Please, register First.

In order to access this section it is necessary to register first in the members area!

Thank you

An email has been sent.
Unable to send email.
Please verify the email adrress.

SIGN IN

Please, in order to enter to the members area fill in the boxes below this lines.

LOGIN:
PASSWORD:
  enter to members area
  Forgot your password?

Please type your email address below and you will shortly receive an email.

EMAIL:
  send email
  Cancel

NEWS

Using lasers to tailor graphene properties

Laser patterning has been demonstrated by AIMEN researchers working within FaiERA project, revealing control of optical and chemical properties of selective graphene area by means of picosecond laser pulse irradiation. This work will open the possibilities of high speed, industrial technologies for device production based on graphene local functionalization with lasers.

Carbon nanomaterials display extraordinary physical properties, outstanding among any other substance available, and Graphene has grown as the most promising material for brand-new electronic circuitry, sensors and optical communications devices. Graphene is a single atomic-thick sheet of honeycomb carbon lattice, with unique electronic and optical, which bring a new era of fast, reliable, low power communication and information processing.

But two problems hinder graphene´s uptake in real world electronics. There is no large-scale technology to control the properties of graphene, and the traditional technology used for silicon based processors (solid state) is not suitable for graphene processing (molecular material).


Figure 1: Locally functionalized graphene lattice by laser induced chemical modification

The researchers from Technological Center AIMEN explore the use of ultrafast lasers as tool for graphene processing. The laser beam can be focused precisely, used to tailor the properties of graphene films in finely defined areas, to produce distinct behaviours useful for producing devices.

The key is the use of short, highly controlled laser pulses, which will induce chemical changes in the carbon lattice. It’s enough a single pulse of laser, with a duration of several picoseconds – the time of a single oscillation in a polar molecule, like water. For this timescale, researches demonstrated that they can pattern graphene lattice by cutting, adding external molecules or binding compounds (functional groups like oxygen or hydroxyl). As the laser spot can be focused in areas of one square micron or less, direct writing of devices on graphene can be done with high precision, producing nano-devices with minimal footprint and maximum efficiency.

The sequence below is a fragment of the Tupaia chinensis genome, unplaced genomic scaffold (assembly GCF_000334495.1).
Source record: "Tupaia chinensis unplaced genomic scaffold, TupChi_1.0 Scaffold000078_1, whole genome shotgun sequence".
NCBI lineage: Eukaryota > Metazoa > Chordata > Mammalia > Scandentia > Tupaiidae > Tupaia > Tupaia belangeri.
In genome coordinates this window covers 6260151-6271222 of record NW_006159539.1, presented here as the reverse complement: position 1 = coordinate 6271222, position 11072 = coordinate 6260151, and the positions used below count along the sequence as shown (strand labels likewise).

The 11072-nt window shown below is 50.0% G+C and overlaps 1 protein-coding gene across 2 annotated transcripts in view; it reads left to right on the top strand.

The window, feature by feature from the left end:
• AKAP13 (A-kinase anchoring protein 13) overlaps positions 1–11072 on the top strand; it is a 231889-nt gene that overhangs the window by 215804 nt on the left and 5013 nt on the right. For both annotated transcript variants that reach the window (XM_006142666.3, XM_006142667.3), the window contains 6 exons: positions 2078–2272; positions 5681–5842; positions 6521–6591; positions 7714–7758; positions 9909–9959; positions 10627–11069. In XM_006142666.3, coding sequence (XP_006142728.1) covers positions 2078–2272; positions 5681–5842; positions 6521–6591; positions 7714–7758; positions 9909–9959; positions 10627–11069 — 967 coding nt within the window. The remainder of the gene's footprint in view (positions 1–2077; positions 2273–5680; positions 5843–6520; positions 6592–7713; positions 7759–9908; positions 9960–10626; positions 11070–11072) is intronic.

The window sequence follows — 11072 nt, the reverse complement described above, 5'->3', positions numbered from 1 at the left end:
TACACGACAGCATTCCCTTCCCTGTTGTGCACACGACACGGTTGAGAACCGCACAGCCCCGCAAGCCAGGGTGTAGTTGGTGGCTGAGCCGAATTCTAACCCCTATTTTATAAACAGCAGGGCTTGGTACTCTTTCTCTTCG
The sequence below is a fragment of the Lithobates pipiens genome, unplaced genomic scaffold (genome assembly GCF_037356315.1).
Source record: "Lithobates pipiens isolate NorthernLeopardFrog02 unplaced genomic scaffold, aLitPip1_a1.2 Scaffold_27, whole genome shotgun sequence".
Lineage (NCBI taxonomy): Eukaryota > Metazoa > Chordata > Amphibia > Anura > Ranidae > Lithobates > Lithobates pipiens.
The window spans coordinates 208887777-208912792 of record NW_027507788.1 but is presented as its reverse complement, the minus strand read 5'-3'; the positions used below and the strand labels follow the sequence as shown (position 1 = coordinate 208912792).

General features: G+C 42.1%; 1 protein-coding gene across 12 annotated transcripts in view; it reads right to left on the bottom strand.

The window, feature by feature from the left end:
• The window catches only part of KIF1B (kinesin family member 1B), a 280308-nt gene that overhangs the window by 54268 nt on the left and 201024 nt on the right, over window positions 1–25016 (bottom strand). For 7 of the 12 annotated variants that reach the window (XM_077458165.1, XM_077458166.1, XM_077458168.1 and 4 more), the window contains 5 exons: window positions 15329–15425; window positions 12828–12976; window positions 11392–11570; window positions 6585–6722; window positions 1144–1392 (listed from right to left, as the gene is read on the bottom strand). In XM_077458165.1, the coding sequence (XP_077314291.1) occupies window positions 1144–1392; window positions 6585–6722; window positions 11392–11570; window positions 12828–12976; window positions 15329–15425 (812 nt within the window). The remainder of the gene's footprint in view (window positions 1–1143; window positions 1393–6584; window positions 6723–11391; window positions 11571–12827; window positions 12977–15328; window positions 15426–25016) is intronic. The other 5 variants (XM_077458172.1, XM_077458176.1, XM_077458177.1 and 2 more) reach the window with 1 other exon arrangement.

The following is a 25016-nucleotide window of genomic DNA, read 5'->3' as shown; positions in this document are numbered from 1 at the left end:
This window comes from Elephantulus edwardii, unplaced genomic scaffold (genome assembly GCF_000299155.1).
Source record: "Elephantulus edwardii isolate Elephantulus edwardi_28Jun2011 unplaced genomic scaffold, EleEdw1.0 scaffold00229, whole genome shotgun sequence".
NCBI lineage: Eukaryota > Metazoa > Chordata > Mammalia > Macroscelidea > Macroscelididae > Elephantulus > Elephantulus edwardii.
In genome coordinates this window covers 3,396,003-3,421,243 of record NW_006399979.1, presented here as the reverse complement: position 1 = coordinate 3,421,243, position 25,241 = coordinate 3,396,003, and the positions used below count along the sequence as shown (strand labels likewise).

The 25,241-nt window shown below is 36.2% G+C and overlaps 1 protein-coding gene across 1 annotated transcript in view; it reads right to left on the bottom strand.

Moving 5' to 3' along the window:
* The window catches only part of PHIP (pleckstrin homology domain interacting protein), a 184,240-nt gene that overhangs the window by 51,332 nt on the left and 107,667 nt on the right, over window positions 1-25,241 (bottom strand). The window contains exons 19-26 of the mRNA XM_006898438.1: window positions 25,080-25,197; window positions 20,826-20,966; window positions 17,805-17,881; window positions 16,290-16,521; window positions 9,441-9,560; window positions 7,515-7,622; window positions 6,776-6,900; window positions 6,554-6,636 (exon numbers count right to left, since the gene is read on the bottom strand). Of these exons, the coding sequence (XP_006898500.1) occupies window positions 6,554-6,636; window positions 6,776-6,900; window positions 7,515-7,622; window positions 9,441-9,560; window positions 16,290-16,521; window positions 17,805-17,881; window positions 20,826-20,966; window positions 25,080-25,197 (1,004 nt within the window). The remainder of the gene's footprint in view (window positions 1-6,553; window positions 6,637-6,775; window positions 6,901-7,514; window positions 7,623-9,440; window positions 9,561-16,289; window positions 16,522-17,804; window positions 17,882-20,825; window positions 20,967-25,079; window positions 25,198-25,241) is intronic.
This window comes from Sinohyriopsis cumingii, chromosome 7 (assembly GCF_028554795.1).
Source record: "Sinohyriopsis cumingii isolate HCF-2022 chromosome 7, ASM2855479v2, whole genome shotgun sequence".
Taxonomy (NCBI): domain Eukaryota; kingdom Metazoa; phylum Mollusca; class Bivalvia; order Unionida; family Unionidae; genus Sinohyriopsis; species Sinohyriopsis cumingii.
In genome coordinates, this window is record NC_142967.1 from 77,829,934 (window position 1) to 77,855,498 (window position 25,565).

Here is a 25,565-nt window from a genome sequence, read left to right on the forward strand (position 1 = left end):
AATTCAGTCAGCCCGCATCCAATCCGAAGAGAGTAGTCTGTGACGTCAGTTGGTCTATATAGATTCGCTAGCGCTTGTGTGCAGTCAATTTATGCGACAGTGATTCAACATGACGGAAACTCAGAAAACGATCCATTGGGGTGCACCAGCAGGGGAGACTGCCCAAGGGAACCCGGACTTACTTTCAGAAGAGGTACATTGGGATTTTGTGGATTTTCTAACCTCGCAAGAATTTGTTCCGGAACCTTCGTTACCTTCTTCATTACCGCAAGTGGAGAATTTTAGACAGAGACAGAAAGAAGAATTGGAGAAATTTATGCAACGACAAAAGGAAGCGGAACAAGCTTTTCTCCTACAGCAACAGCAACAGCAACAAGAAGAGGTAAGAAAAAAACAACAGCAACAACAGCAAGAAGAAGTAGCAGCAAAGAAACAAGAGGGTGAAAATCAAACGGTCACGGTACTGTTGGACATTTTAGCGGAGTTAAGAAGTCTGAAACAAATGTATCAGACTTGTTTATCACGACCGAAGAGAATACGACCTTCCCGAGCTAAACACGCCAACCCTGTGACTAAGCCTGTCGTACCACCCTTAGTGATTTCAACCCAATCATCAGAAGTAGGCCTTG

As recently published in Applied Physics Letters , the work of AIMEN researches demonstrated laser based large scale patterning of graphene at high speed and resolution, opening new possibilities for device making. The speed of process can be higher than 1 m/s for drawing the micrometer sized features.  Processing speeds over 10 m/s could be attained using advanced optical scanning.


Fig. 2: Laser irradiated pattern on graphene is visible under optical microscope, revealing changes in optical properties.

Moreover, the work demonstrated the control of the thermal and chemical processes by adjusting laser beam characteristics. For low energy inputs, multiphoton absorption plays a major role, inducing chemical reactions between carbon and atmosphere molecules, resulting in new optical properties in graphene.

The potential of the altered optical properties (like spectral transmission) of functionalized graphene are just starting to be recognized, and the full industrial potential of this technology needs to be tackled. This research work lays a foundation for deep understanding of the chemical and physical processes for industrially feasible graphene patterning, as well as tests in real device application for future electronics.